By Eileen Ogintz
Tribune Content Agency
Read any good books lately?
I’m thinking the kind of book that will enhance a travel experience for you and your kids, whatever their ages.
I know a lot of kids don’t even read “real” books anymore. Everyone is all about interactive books kids can read on tablets with all sorts of fun features. But there’s still something to be said for stopping in at a local bookstore — or a national park visitor center — and browsing their collection of children’s books. Chat up the manager about what books he suggests to make your trip more meaningful. Book sales benefit the parks.
Steve Kemp, an author who also works for the Great Smoky Mountains Association, which publishes many books, told me, for example, that young kids love “Who Pooped in the Park?” a book series by about the animals in different parks. (Kemp wrote the “Who Pooped in the Park?”, “Great Smoky Mountains National Park” and other children’s books about visiting the Smokies).
You can’t always see every animal but the book will help kids appreciate which animals live there — and if you do see their scat, they’ll, of course, think that’s hysterical. Along the way, they’re learning about animal behavior, diet and more. Incidentally, most national parks have an association, which is a good place to look for books you might want to purchase in advance of your trip.
Sometimes it’s easy to find books that will relate to your trip — Victor Hugo’s “The Hunchback of Notre Dame” or the Madeline stories by Ludwig Bemelmans, if you are going to Paris. Sometimes, a book will arouse a child’s passion for a place. When my youngest daughter Mel was about six, she was so fascinated by Christina Bjork’s “Linnea in Monet’s Garden” that she insisted we take the train from Paris to Giverny to see the real thing. I think that was the first time she’d truly led the way planning a vacation itinerary, which pleased her immensely.
Other times, you may need the help of your local children’s librarian — or a bookstore. In London recently, I asked at the well-known Daunt Books on Marylebone High Street what would be appropriate for tweens. Anything by British author Sally Gardner, I was told. For younger kids, Dick King-Smith’s Mr. Gum series has long been a hit, as has the Mr. Men and Little Miss books for the littlest travelers. And then, of course, there’s always Paddington Bear, who has his very own shop in Paddington Station, London.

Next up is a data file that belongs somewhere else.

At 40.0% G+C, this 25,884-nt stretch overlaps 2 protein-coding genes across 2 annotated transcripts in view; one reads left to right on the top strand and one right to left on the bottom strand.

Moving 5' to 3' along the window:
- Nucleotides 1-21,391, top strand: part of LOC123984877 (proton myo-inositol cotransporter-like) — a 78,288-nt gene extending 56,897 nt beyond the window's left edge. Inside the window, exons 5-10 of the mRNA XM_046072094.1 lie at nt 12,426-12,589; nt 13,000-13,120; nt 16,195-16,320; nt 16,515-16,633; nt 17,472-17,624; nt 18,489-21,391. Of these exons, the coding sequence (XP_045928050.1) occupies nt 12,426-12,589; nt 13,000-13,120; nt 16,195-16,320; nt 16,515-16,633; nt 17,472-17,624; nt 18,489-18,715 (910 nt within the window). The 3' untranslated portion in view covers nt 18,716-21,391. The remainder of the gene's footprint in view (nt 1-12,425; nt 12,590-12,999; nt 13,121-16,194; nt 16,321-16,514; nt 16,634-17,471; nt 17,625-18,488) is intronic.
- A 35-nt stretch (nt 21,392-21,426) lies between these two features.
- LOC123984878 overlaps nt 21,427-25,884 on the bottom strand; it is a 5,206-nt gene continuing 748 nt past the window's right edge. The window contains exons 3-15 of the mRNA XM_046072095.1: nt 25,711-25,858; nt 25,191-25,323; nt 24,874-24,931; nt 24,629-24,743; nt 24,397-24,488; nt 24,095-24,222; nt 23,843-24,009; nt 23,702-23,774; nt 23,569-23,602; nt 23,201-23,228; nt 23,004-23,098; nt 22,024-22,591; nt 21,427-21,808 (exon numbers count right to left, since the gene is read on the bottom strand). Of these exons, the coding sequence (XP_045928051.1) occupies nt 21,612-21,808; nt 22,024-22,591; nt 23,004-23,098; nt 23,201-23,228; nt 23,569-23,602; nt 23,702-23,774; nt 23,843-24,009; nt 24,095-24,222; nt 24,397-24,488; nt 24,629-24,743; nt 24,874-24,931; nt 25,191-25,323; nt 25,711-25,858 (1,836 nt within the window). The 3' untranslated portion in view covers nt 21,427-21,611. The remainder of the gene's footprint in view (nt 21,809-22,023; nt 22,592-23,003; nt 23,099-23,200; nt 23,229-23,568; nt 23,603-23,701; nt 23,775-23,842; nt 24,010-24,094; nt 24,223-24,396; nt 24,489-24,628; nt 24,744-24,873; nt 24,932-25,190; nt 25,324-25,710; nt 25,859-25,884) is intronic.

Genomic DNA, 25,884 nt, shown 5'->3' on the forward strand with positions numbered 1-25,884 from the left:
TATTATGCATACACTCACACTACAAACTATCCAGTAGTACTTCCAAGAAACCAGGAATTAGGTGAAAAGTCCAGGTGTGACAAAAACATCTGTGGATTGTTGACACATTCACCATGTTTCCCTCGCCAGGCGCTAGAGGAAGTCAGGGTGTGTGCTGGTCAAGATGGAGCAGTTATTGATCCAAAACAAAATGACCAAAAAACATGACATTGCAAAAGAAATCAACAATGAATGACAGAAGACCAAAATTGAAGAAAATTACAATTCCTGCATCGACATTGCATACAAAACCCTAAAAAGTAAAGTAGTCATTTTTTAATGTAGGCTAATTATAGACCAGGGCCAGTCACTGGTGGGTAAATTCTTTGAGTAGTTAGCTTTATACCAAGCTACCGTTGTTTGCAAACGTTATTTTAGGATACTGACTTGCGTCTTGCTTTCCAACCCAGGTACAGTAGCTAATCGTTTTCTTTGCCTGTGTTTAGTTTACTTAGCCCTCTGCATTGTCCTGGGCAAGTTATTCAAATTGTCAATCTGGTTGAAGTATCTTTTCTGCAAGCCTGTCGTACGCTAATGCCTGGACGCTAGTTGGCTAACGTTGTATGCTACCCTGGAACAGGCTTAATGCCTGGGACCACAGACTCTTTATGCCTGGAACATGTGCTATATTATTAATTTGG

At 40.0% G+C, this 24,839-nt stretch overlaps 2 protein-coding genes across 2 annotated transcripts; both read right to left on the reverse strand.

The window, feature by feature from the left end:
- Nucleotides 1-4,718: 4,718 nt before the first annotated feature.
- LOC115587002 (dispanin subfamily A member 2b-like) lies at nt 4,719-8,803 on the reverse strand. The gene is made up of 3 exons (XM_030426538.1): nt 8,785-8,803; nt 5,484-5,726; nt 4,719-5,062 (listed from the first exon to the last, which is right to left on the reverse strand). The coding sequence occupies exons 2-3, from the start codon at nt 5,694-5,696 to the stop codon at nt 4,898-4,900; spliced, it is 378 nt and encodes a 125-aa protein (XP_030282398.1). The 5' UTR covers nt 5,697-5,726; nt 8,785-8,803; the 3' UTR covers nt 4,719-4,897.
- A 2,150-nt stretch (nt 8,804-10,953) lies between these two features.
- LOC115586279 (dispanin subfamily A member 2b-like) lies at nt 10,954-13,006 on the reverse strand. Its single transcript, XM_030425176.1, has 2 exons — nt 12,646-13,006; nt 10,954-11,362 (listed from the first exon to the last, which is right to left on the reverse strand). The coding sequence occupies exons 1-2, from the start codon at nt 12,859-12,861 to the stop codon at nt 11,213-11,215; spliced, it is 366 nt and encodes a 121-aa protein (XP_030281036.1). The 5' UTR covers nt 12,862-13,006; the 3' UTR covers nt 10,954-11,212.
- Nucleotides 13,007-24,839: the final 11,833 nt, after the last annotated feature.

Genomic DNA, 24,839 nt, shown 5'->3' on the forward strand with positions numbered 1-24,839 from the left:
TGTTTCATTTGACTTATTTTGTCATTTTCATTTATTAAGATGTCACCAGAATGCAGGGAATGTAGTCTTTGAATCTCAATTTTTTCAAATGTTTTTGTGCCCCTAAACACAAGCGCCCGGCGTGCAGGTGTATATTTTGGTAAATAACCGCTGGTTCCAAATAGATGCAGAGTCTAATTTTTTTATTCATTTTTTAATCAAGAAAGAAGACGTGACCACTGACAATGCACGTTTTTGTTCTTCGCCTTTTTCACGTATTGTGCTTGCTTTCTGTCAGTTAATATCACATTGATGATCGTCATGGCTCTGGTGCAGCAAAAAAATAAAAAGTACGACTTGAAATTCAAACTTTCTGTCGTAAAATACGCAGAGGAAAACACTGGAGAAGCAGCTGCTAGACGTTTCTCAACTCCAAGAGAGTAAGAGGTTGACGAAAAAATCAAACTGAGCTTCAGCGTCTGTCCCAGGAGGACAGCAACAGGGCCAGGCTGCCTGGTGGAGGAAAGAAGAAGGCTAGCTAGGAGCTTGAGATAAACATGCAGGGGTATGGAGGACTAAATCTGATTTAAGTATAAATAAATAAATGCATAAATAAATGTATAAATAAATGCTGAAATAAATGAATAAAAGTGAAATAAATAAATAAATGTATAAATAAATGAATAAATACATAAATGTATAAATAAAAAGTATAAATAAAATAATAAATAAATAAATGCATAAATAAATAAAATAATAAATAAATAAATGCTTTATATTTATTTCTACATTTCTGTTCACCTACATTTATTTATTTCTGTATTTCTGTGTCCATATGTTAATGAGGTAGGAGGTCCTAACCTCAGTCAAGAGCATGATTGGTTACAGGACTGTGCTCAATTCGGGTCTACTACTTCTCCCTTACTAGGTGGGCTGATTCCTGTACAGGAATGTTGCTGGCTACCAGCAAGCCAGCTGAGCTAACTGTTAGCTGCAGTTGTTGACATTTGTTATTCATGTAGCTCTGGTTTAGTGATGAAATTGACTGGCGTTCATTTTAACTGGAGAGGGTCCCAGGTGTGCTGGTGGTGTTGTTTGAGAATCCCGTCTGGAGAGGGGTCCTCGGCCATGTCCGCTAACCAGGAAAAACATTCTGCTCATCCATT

Wherever you are traveling, it can be fun to stop at a local bookstore and buy something either set in the region you are visiting or by a local author. Museums can also be good bets for children’s books.
There is an ever-growing array of travel books for kids too, including my “Kid’s City Guide” series to major American cities with input from local and visiting kids. I like Lonely Planet Kids Adventure series that includes “Adventures in Famous Places” and “Adventures in Smelly Places” with lots of fun facts, stickers and activities about places like Bracken Cave, home to 20 million Mexican free-tailed bats, making it one smelly place.
Older kids who are fans of “Where’s Waldo?” by illustrator Martin Handford, will be happy to have “The Totally Essential Travel Collection” — the same very intricate drawings in which readers are challenged to find the bespectacled Waldo in his distinctive red-and-white shirt and blue pants, whether he is at a train station, a theme park, a castle, Hollywood or other places, but in a smaller backpack-sized book.
Books also can be good souvenirs — like Jennie Maizels’ “Pop-up New York” where each beautiful pop-up (Maizels did all the illustrations) is accompanied by a fun fact. Did you know the lions outside the New York Public Library are named Patience and Fortitude? I love the pop-up of Yankee Stadium!
Kids will also like the 3-D pocket-sized “Panorama Pops” from Candlewick Press that include a dozen of the sites your kids likely will see in Rome or San Francisco, for example. They’re only $8.99 and I think they could make a great airplane surprise for your grade-schoolers. On the way, they’ll check out the places you will go; on the way home, the places they’ve seen. Incidentally, there are also larger versions of these books that stretch to more than five feet. Look for ones to the Louvre and the Metropolitan Museum of Art.
Speaking of museums — especially those big overwhelming ones — stop in at the bookstore on the way out (the Louvre has a separate children’s bookstore). The Met has many children’s books, including “Inside the Museum: A Children’s Guide to the MMA” for $12.95. You might find a children’s book about an artist that particularly engaged them or a kids’-eye-view of the museum itself; at a natural history museum you may find books tied to a particular exhibit or subject that the kids want to know more about.
You’ll also likely find a good selection if a museum has a special discovery room for kids, like at the Art Institute of Chicago’s Family Room.
If you’re heading on an outdoor adventure, whether you are at the playground, the backyard or a national park, consider the “National Geog
raphic Kids Get Outside Guide” with lots of fun facts. There’s also a “National Geographic Kids Bird Guide of North America.”
Wouldn’t it be nice if the kids put down their electronic devices on vacation, at least for a little while!
Even better, they’ll probably teach you something new.
(For more Taking the Kids, visit ttk-old.o2dev.net and also follow “taking the kids” on www.twitter.com, where Eileen Ogintz welcomes your questions and comments.)
© 2015 EILEEN OGINTZ
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